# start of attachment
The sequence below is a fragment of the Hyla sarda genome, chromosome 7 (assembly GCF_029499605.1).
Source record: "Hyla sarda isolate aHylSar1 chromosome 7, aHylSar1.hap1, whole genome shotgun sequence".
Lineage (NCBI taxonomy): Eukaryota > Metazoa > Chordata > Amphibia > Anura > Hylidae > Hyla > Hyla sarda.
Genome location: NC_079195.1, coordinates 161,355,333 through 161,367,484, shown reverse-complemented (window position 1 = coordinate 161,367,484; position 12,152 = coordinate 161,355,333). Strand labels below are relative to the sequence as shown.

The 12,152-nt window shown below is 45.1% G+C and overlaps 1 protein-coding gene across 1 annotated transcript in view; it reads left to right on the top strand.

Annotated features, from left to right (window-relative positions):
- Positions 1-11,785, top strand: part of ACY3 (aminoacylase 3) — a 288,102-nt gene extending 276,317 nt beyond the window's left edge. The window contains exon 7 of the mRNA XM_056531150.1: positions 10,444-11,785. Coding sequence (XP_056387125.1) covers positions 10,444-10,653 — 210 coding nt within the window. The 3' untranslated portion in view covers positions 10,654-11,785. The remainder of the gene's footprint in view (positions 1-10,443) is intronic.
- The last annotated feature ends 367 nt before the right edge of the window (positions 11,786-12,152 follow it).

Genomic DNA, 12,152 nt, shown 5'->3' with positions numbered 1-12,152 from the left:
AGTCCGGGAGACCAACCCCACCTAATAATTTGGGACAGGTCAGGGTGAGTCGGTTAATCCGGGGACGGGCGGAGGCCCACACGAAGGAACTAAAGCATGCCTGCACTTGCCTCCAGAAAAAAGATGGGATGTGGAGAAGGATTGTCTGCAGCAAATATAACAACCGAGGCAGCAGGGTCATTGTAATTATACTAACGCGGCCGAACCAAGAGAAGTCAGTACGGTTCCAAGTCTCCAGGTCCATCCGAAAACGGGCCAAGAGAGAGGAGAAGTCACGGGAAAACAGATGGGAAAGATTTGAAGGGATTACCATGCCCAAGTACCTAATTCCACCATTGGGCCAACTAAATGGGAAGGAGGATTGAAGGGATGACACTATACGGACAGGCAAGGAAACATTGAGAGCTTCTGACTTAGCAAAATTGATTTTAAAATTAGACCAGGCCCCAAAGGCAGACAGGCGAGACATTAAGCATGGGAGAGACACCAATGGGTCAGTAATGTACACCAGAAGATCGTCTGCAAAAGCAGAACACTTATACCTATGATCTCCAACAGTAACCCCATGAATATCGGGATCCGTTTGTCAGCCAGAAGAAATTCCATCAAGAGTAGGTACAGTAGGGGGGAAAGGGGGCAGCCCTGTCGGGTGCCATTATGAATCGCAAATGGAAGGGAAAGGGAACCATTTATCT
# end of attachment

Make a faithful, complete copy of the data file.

The sequence below is a fragment of the Hyla sarda genome, chromosome 7 (assembly GCF_029499605.1).
Source record: "Hyla sarda isolate aHylSar1 chromosome 7, aHylSar1.hap1, whole genome shotgun sequence".
Lineage (NCBI taxonomy): Eukaryota > Metazoa > Chordata > Amphibia > Anura > Hylidae > Hyla > Hyla sarda.
Genome location: NC_079195.1, coordinates 161,355,333 through 161,367,484, shown reverse-complemented (window position 1 = coordinate 161,367,484; position 12,152 = coordinate 161,355,333). Strand labels below are relative to the sequence as shown.

The 12,152-nt window shown below is 45.1% G+C and overlaps 1 protein-coding gene across 1 annotated transcript in view; it reads left to right on the top strand.

Annotated features, from left to right (window-relative positions):
- Positions 1-11,785, top strand: part of ACY3 (aminoacylase 3) — a 288,102-nt gene extending 276,317 nt beyond the window's left edge. The window contains exon 7 of the mRNA XM_056531150.1: positions 10,444-11,785. Coding sequence (XP_056387125.1) covers positions 10,444-10,653 — 210 coding nt within the window. The 3' untranslated portion in view covers positions 10,654-11,785. The remainder of the gene's footprint in view (positions 1-10,443) is intronic.
- The last annotated feature ends 367 nt before the right edge of the window (positions 11,786-12,152 follow it).

Genomic DNA, 12,152 nt, shown 5'->3' with positions numbered 1-12,152 from the left:
AGTCCGGGAGACCAACCCCACCTAATAATTTGGGACAGGTCAGGGTGAGTCGGTTAATCCGGGGACGGGCGGAGGCCCACACGAAGGAACTAAAGCATGCCTGCACTTGCCTCCAGAAAAAAGATGGGATGTGGAGAAGGATTGTCTGCAGCAAATATAACAACCGAGGCAGCAGGGTCATTGTAATTATACTAACGCGGCCGAACCAAGAGAAGTCAGTACGGTTCCAAGTCTCCAGGTCCATCCGAAAACGGGCCAAGAGAGAGGAGAAGTCACGGGAAAACAGATGGGAAAGATTTGAAGGGATTACCATGCCCAAGTACCTAATTCCACCATTGGGCCAACTAAATGGGAAGGAGGATTGAAGGGATGACACTATACGGACAGGCAAGGAAACATTGAGAGCTTCTGACTTAGCAAAATTGATTTTAAAATTAGACCAGGCCCCAAAGGCAGACAGGCGAGACATTAAGCATGGGAGAGACACCAATGGGTCAGTAATGTACACCAGAAGATCGTCTGCAAAAGCAGAACACTTATACCTATGATCTCCAACAGTAACCCCATGAATATCGGGATCCGTTTGTCAGCCAGAAGAAATTCCATCAAGAGTAGGTACAGTAGGGGGGAAAGGGGGCAGCCCTGTCGGGTGCCATTATGAATCGCAAATGGAAGGGAAAGGGAACCATTTATCT